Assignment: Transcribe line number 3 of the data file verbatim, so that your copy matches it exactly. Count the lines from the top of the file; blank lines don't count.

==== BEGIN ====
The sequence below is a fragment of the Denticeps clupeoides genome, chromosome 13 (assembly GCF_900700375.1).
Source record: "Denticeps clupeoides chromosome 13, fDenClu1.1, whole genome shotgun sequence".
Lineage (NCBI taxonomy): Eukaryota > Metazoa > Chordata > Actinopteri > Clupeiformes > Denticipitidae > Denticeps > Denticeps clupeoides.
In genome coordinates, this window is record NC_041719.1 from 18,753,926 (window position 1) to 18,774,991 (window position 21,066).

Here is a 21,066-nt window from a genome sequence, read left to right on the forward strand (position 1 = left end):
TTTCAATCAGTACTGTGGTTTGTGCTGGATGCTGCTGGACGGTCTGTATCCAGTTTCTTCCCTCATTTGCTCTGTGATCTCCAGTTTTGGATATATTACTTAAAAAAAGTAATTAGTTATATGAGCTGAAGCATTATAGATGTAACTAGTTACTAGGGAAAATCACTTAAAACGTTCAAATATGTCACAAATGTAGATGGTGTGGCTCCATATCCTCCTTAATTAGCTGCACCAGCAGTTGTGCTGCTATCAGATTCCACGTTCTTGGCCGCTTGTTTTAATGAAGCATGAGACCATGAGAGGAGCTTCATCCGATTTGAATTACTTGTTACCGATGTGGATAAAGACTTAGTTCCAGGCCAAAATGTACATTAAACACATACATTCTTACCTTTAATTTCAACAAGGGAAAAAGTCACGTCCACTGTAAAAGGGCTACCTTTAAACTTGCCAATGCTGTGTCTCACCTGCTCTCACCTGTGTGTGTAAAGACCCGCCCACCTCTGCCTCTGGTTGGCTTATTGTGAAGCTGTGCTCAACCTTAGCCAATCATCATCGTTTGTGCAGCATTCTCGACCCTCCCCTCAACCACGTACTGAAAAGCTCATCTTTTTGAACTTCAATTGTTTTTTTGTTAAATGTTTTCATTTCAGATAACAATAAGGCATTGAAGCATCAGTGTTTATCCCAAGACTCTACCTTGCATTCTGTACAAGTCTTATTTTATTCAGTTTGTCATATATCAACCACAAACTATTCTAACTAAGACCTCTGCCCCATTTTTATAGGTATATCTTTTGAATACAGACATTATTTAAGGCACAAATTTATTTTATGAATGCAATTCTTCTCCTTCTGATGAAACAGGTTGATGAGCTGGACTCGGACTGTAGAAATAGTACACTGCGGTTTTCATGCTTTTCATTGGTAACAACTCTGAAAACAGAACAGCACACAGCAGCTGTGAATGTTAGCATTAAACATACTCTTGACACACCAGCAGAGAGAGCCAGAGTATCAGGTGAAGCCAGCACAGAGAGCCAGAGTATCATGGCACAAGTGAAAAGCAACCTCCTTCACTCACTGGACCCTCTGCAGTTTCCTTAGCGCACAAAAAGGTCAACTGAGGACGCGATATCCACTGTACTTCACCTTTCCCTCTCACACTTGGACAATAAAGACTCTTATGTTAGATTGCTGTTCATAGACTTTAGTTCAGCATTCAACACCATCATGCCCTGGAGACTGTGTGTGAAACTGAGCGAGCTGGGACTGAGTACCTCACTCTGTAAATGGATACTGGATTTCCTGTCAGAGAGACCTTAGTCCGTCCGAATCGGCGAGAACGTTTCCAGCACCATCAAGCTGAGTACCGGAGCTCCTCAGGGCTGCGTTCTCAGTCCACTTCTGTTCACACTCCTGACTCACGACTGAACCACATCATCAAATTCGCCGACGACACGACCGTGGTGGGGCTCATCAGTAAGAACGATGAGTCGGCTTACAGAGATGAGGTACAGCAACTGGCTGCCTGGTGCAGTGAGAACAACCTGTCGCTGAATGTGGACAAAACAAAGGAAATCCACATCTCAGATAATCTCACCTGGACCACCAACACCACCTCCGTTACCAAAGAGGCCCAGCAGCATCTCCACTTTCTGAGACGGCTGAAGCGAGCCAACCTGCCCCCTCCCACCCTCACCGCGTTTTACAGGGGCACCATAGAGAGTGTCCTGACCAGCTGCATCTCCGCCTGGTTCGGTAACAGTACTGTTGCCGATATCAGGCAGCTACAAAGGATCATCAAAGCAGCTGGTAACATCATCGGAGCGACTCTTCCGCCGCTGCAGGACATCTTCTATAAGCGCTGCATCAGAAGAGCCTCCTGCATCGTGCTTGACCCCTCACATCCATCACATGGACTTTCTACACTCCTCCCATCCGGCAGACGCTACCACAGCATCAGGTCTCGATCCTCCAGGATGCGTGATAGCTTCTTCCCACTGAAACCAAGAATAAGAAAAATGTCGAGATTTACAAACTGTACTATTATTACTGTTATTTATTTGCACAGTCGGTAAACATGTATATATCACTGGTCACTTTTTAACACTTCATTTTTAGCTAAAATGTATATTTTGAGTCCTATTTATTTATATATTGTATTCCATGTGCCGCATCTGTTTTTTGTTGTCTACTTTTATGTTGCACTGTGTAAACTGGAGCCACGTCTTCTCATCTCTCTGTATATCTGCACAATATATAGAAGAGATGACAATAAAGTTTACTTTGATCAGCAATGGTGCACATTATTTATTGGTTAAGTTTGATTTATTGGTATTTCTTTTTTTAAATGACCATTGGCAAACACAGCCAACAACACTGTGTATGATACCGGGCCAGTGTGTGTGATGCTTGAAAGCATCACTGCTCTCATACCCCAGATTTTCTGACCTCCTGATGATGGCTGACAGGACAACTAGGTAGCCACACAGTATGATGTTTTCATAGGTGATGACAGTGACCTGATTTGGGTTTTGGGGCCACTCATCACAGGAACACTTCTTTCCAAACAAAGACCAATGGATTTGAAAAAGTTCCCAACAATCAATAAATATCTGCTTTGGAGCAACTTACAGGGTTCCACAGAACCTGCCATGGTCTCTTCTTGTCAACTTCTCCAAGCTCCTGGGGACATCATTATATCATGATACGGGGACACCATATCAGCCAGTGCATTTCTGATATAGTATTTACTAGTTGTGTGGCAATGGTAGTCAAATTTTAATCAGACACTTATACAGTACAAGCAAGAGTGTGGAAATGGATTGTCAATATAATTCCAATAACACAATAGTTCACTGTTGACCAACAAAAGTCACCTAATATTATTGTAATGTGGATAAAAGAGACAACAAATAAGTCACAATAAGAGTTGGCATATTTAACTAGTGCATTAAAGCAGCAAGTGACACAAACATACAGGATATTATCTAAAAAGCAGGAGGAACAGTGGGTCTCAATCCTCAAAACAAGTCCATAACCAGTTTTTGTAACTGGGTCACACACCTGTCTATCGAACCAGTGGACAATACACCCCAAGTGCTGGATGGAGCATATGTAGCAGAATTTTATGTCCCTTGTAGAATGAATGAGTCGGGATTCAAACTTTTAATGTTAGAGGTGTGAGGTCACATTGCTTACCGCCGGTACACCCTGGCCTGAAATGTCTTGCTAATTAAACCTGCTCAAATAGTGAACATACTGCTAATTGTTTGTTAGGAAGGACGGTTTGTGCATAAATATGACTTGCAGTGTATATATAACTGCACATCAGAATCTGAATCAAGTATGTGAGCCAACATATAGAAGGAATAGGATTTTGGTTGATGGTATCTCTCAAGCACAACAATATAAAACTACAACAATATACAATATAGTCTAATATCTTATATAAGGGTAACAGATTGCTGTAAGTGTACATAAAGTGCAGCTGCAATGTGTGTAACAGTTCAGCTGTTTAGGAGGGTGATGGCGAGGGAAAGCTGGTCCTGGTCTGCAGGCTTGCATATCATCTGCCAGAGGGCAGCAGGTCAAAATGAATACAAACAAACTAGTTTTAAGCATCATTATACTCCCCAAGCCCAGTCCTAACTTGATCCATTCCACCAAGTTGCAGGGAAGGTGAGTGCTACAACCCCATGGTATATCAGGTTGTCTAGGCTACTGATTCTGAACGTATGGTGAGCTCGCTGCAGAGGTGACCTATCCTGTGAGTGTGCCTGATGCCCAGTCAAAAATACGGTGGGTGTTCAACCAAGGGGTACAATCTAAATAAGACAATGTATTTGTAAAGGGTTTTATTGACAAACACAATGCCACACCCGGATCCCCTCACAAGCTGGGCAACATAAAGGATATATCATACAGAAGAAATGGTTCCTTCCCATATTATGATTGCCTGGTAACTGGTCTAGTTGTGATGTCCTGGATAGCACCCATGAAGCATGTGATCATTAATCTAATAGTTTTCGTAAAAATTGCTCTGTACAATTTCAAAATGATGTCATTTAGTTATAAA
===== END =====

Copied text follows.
Lineage (NCBI taxonomy): Eukaryota > Metazoa > Chordata > Actinopteri > Clupeiformes > Denticipitidae > Denticeps > Denticeps clupeoides.